The Xth registration flow entry 52-X (1≦X≦N) is added to the flow table 23 of the Xth OpenFlow switch 11 on the route. The registration flow entry 52 is held in the flow table 23 as a flow entry 30. It should be noted that N of the Xth registration flow entry 52-X (1≦X≦N) is the number of registration flow entries 52 contained in the encapsulated packet 50. Therefore, the content of the Xth registration flow entry 52-X (1≦X≦N) is identical to the content of the flow entry 30 to be added to the Xth OpenFlow switch 11 on the route in a conventional OpenFlow.

Referring to FIG. 8 again, at step S204, the OpenFlow controller 10 transmits the generated encapsulated packet 50 to the first OpenFlow switch 11 (first OpenFlow switch 11-1) on the route. Since then, the control flow shifts to the OpenFlow switch 11.

At step S101, the OpenFlow switch 11 receives the encapsulated packet 50 from the OpenFlow controller 10. At step S102, the OpenFlow switch 11 determines whether the packet 40 received through the input port 20 is the ordinary packet 41 or the encapsulated packet 50. At this time, because the received packet 40 is the encapsulated packet 50, the control flow advances to step S301 of FIG. 9.

At step S301, the OpenFlow switch 11 refers to the registration flow entry 52 corresponding to itself from the encapsulated packet 50 to add the content of the registration flow entry 52 to its own flow table 23. In other words, the OpenFlow switch 11 retains information of the registration flow entry 52 obtained through the reference, as the flow entry 30 of the flow table 23 of the OpenFlow switch 11.

At step S302, the OpenFlow switch 11 extracts an action 32 from the registration flow entry 52 of the encapsulated packet 50 corresponding to itself. In the following description, the extracted action 32 is called an already stored action (this is temporary to facilitate the understanding of the operation of the present exemplary embodiment).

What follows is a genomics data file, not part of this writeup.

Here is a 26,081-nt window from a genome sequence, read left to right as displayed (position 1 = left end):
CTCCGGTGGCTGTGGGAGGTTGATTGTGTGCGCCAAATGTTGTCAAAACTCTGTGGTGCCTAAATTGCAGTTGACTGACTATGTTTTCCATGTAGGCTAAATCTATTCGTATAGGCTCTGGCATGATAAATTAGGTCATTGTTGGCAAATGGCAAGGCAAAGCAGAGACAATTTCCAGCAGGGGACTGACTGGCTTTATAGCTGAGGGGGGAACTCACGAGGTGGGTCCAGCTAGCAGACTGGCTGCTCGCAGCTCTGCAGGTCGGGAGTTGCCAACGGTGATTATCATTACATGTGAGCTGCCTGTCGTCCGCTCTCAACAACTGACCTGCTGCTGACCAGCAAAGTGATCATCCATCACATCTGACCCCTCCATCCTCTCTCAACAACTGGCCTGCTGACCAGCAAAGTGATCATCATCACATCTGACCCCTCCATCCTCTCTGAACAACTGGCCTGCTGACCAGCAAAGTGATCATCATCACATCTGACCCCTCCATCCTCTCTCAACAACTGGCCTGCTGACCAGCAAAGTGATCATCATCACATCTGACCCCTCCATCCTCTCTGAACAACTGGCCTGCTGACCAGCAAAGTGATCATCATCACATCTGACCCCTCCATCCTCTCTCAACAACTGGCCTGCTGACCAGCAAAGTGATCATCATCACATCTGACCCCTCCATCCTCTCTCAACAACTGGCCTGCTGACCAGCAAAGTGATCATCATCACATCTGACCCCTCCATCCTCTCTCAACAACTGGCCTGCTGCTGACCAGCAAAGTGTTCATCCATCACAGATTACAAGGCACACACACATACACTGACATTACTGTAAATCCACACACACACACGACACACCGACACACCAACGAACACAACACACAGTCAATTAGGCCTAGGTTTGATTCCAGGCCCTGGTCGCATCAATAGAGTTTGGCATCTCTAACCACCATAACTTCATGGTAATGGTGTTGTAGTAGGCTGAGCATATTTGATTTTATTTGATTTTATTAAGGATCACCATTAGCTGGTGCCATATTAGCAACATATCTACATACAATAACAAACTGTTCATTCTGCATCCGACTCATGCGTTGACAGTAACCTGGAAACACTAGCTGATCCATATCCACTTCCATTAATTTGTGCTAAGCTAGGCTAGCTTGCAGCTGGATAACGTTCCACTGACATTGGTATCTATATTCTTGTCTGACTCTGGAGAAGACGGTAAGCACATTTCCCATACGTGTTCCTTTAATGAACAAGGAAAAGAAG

At step S303, the OpenFlow switch 11 determines whether or not the number of registration flow entries 52 contained in the encapsulated packet 50 is one. As a result of the determination, when a plurality of registration flow entries 52 are contained, the control flow advances to step S304, and when the number of the registration flow entry 52 is one, the control flow advances to step S305.

At step S304, the OpenFlow switch 11 generates a new encapsulated packet 50 from the received encapsulated packet 50 by removing the registration flow entry 52 added to the flow table 23 from the encapsulated packet 50. In other words, in each OpenFlow switch 11, the new encapsulated packet 50 is generated from the received encapsulated packet 50 by removing the registration flow entry 52 corresponding to the OpenFlow switch 11. At step S306, the OpenFlow switch 11 applies the already stored action to the new encapsulated packet 50.

At step S305, the OpenFlow switch 11 extracts the ordinary packet 41 from the received encapsulated packet 50 and applies the already stored action to the ordinary packet 41.

The OpenFlow controller in the OpenFlow communication system to which the present exemplary embodiment is not applied must instruct all the OpenFlow switches 11 on the route to update the flow table 23 individually. As described above, the OpenFlow controller 10 in the OpenFlow communication system according to the present exemplary embodiment transmits route information to only the first one of the OpenFlow switches 11 on the route. Accordingly, the OpenFlow controller 10 is not required to instruct the plurality of OpenFlow switches 11 to update the flow tables 23 individually. Therefore, in the OpenFlow communication system of the present exemplary embodiment, it is possible to reduce the processing load of the OpenFlow controller 10.